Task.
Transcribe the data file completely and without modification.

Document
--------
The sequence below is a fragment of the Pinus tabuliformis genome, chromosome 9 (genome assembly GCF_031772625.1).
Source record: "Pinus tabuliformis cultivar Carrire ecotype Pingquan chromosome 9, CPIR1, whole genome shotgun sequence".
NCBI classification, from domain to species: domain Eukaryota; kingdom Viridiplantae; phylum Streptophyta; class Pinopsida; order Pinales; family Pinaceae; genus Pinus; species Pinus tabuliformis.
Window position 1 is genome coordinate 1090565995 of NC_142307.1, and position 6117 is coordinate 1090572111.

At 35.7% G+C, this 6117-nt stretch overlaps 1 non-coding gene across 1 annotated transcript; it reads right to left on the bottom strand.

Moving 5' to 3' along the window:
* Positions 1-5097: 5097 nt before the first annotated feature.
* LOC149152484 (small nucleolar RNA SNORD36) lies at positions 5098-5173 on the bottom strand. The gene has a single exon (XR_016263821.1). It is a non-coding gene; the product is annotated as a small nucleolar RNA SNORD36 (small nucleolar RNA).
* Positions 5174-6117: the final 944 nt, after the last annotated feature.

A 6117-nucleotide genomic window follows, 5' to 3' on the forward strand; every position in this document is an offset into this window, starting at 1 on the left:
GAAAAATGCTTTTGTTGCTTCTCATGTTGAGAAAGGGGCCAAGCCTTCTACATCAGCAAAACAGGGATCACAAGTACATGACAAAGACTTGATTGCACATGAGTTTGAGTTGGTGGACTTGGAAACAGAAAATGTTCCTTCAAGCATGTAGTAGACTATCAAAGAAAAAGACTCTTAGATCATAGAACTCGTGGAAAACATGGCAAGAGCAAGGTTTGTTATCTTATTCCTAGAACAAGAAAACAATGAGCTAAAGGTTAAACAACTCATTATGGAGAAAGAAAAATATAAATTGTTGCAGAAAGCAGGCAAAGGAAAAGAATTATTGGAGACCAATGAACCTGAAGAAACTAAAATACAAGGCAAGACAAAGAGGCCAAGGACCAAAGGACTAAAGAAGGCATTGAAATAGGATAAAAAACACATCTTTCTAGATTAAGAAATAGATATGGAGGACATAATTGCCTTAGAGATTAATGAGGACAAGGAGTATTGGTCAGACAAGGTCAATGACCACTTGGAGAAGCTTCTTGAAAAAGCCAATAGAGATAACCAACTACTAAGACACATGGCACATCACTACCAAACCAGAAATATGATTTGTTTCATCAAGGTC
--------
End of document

The sequence below is a fragment of the Pinus tabuliformis genome, chromosome 9 (genome assembly GCF_031772625.1).
Source record: "Pinus tabuliformis cultivar Carrire ecotype Pingquan chromosome 9, CPIR1, whole genome shotgun sequence".
NCBI classification, from domain to species: domain Eukaryota; kingdom Viridiplantae; phylum Streptophyta; class Pinopsida; order Pinales; family Pinaceae; genus Pinus; species Pinus tabuliformis.
Window position 1 is genome coordinate 1090565995 of NC_142307.1, and position 6117 is coordinate 1090572111.

At 35.7% G+C, this 6117-nt stretch overlaps 1 non-coding gene across 1 annotated transcript; it reads right to left on the bottom strand.

Moving 5' to 3' along the window:
* Positions 1-5097: 5097 nt before the first annotated feature.
* LOC149152484 (small nucleolar RNA SNORD36) lies at positions 5098-5173 on the bottom strand. The gene has a single exon (XR_016263821.1). It is a non-coding gene; the product is annotated as a small nucleolar RNA SNORD36 (small nucleolar RNA).
* Positions 5174-6117: the final 944 nt, after the last annotated feature.

A 6117-nucleotide genomic window follows, 5' to 3' on the forward strand; every position in this document is an offset into this window, starting at 1 on the left:
GAAAAATGCTTTTGTTGCTTCTCATGTTGAGAAAGGGGCCAAGCCTTCTACATCAGCAAAACAGGGATCACAAGTACATGACAAAGACTTGATTGCACATGAGTTTGAGTTGGTGGACTTGGAAACAGAAAATGTTCCTTCAAGCATGTAGTAGACTATCAAAGAAAAAGACTCTTAGATCATAGAACTCGTGGAAAACATGGCAAGAGCAAGGTTTGTTATCTTATTCCTAGAACAAGAAAACAATGAGCTAAAGGTTAAACAACTCATTATGGAGAAAGAAAAATATAAATTGTTGCAGAAAGCAGGCAAAGGAAAAGAATTATTGGAGACCAATGAACCTGAAGAAACTAAAATACAAGGCAAGACAAAGAGGCCAAGGACCAAAGGACTAAAGAAGGCATTGAAATAGGATAAAAAACACATCTTTCTAGATTAAGAAATAGATATGGAGGACATAATTGCCTTAGAGATTAATGAGGACAAGGAGTATTGGTCAGACAAGGTCAATGACCACTTGGAGAAGCTTCTTGAAAAAGCCAATAGAGATAACCAACTACTAAGACACATGGCACATCACTACCAAACCAGAAATATGATTTGTTTCATCAAGGTC